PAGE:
Okadaic acid and its analogs (OAs) responsible for diarrhetic shellfish poisoning (DSP) strongly inhibit protein phosphatase 2A (PP2A) and thus are quantifiable by measuring the extent of the enzyme inhibition. In this study, we evaluated the suitability of the catalytic subunit of recombinant human PP2A (rhPP2Ac) for use in a microplate OA assay. OA, dinophysistoxin-1(DTX1), and hydrolyzate of 7-O-palmitoyl-OA strongly inhibited rhPP2Ac activity with IC50 values of 0.095, 0.104, and 0.135 nM, respectively. The limits of detection and quantitation for OA in the digestive gland of scallops and mussels were 0.0348 μg/g and 0.0611 μg/g respectively, and, when converted to the whole meat basis, are well below the regulation level proposed by EU (0.16 μg/g whole meat). A good correlation with LC-MS data was demonstrated, the correlation coefficient being 0.996 with the regression slope of 1.097. Full article
(This article belongs to the Special Issue Marine Biotoxins: Novel Issues about Old Compounds)

Review

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Open AccessReview Neurological Disease Rises from Ocean to Bring Model for Human Epilepsy to Life
Toxins 2010, 2(7), 1646-1675; doi:10.3390/toxins2071646
Received: 29 April 2010 / Revised: 28 May 2010 / Accepted: 11 June 2010 / Published: 28 June 2010
Cited by 12 | PDF Full-text (1071 KB) | HTML Full-text | XML Full-text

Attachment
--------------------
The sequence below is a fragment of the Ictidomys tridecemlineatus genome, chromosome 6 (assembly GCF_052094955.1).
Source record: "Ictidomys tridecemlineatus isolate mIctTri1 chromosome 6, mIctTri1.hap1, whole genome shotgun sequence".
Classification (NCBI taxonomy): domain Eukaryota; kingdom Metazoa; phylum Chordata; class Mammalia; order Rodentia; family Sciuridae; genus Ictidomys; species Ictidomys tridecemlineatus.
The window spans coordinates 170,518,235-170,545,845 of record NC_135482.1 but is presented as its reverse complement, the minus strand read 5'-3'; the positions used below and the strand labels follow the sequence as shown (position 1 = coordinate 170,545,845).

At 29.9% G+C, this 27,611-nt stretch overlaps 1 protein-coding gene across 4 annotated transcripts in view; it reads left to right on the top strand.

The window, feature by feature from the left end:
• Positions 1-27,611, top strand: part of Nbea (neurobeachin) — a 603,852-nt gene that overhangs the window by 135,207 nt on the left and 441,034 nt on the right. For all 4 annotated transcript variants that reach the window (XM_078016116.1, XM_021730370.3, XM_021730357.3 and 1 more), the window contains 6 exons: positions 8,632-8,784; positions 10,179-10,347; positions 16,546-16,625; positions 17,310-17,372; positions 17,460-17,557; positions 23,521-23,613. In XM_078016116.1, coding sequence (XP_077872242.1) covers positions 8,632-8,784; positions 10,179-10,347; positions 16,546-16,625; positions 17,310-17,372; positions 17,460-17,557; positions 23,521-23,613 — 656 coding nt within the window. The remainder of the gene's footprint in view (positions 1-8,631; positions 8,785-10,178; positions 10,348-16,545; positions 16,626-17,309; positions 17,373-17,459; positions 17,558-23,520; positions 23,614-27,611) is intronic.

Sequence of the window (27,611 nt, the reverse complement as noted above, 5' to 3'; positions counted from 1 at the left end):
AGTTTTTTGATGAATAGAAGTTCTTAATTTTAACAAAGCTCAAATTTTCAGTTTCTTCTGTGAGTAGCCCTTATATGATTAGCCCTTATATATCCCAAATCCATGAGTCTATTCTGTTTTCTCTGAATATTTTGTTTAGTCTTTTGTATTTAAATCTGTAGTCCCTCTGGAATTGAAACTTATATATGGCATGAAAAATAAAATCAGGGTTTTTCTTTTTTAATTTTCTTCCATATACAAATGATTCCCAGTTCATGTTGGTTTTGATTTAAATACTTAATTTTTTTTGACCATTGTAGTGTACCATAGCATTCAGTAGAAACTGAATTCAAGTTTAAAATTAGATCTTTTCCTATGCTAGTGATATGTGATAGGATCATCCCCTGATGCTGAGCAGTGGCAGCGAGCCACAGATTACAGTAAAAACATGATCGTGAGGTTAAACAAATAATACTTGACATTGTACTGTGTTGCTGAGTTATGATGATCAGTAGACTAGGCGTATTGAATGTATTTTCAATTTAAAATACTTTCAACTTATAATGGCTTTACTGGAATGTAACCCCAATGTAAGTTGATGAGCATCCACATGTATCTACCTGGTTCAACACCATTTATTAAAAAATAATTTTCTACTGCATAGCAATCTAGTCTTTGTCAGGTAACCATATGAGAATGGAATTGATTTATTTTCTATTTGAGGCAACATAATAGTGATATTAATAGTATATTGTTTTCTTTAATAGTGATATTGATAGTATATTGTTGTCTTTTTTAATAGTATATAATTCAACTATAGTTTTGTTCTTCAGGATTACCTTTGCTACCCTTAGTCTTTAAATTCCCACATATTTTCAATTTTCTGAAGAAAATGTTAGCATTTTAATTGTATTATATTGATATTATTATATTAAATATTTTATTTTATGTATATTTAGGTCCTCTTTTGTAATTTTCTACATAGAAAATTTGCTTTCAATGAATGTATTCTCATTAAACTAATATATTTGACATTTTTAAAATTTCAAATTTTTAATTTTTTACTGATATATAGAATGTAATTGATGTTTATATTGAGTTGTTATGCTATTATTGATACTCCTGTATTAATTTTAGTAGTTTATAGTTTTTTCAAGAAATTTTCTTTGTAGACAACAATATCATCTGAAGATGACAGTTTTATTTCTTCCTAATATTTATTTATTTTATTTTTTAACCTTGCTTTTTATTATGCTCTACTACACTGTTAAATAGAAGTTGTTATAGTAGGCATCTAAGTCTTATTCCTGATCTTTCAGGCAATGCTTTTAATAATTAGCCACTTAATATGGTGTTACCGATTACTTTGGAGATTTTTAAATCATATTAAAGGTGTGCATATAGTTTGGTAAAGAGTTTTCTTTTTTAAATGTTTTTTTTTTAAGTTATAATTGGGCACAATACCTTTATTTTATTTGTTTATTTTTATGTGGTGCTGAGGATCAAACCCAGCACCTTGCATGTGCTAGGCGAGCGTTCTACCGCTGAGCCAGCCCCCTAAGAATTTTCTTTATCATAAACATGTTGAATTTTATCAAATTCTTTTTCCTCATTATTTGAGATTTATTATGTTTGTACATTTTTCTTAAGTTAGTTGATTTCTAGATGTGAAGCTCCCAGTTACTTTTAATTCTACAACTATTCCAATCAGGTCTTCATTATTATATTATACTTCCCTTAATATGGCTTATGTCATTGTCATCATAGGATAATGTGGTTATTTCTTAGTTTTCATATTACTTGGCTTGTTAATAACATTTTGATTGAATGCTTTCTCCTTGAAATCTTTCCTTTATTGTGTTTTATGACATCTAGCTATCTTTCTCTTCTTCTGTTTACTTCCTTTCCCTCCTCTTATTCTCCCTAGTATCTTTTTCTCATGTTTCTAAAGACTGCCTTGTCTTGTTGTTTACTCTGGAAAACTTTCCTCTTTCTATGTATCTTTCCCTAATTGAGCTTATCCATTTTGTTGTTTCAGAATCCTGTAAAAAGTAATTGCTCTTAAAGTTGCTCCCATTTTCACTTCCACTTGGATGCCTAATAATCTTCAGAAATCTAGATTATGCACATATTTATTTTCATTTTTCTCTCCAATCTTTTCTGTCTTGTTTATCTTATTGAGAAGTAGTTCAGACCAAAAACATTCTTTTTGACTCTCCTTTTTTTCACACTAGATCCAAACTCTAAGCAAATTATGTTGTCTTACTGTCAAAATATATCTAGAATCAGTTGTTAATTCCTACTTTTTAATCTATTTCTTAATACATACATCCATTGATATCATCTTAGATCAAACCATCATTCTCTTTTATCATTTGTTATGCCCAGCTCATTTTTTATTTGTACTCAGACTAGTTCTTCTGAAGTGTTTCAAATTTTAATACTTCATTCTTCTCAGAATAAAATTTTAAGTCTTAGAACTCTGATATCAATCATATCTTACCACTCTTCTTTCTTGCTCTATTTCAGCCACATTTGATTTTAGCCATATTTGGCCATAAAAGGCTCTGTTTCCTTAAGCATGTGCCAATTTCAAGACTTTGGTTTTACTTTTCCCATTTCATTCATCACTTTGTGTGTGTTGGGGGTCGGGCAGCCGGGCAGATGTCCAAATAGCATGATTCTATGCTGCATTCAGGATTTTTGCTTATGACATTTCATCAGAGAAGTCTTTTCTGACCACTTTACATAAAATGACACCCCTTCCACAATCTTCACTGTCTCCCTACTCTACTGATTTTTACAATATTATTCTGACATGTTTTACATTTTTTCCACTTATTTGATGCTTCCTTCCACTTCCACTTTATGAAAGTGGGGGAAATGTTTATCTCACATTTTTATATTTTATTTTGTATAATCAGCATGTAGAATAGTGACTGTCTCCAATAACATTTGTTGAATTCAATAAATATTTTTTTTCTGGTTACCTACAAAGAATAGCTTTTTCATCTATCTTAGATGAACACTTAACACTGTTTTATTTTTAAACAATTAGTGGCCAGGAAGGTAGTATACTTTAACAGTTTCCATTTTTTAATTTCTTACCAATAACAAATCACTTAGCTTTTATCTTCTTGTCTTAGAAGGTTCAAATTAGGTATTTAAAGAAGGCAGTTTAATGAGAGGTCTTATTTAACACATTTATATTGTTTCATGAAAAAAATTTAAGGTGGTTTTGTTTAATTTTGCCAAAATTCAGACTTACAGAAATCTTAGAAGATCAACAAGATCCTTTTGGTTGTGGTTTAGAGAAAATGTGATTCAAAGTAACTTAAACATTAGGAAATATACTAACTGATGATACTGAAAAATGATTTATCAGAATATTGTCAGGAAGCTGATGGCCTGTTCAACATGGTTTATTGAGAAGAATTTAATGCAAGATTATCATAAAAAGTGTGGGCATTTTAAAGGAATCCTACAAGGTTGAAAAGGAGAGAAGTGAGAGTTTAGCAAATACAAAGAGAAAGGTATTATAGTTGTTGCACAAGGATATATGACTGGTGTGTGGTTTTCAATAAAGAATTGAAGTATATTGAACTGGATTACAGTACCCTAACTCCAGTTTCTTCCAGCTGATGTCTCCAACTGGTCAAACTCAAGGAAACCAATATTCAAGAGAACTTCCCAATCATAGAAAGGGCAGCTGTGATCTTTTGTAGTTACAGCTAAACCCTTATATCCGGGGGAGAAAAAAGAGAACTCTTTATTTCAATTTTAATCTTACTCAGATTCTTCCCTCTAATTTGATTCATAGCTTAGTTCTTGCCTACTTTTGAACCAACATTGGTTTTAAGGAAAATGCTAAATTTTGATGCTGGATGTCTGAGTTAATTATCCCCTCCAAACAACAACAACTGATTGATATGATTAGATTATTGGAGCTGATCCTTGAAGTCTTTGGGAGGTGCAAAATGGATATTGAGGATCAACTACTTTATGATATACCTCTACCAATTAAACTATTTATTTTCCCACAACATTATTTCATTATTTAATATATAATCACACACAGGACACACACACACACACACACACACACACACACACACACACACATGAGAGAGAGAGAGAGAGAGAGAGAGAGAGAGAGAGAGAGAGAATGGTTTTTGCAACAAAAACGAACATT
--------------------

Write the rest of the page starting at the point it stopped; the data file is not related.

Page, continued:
Abstract
Domoic acid of macroalgal origin was used for traditional and medicinal purposes in Japan and largely forgotten until its rediscovery in diatoms that poisoned 107 people after consumption of contaminated mussels. The more severely poisoned victims had seizures and/or amnesia and four [...] Read more.
Domoic acid of macroalgal origin was used for traditional and medicinal purposes in Japan and largely forgotten until its rediscovery in diatoms that poisoned 107 people after consumption of contaminated mussels. The more severely poisoned victims had seizures and/or amnesia and four died; however, one survivor unexpectedly developed temporal lobe epilepsy (TLE) a year after the event. Nearly a decade later, several thousand sea lions have stranded on California beaches with neurological symptoms. Analysis of the animals stranded over an eight year period indicated five clusters of acute neurological poisoning; however, nearly a quarter have stranded individually outside these events with clinical signs of a chronic neurological syndrome similar to TLE. These poisonings are not limited to sea lions, which serve as readily observed sentinels for other marine animals that strand during domoic acid poisoning events, including several species of dolphin and whales. Acute domoic acid poisoning is five-times more prominent in adult female sea lions as a result of the proximity of their year-round breeding grounds to major domoic acid bloom events. The chronic neurological syndrome, on the other hand, is more prevalent in young animals, with many potentially poisoned in utero. The sea lion rookeries of the Channel Islands are at the crossroads of domoic acid producing harmful algal blooms and a huge industrial discharge site for dichlorodiphenyltrichloroethane (DDTs). Studies in experimental animals suggest that chronic poisoning observed in immature sea lions may result from a spatial and temporal coincidence of DDTs and domoic acid during early life stages. Emergence of an epilepsy syndrome from the ocean brings a human epilepsy model to life and provides unexpected insights into interaction with legacy contaminants and expression of disease at different life stages. Full article
(This article belongs to the Special Issue Marine Biotoxins: Novel Issues about Old Compounds)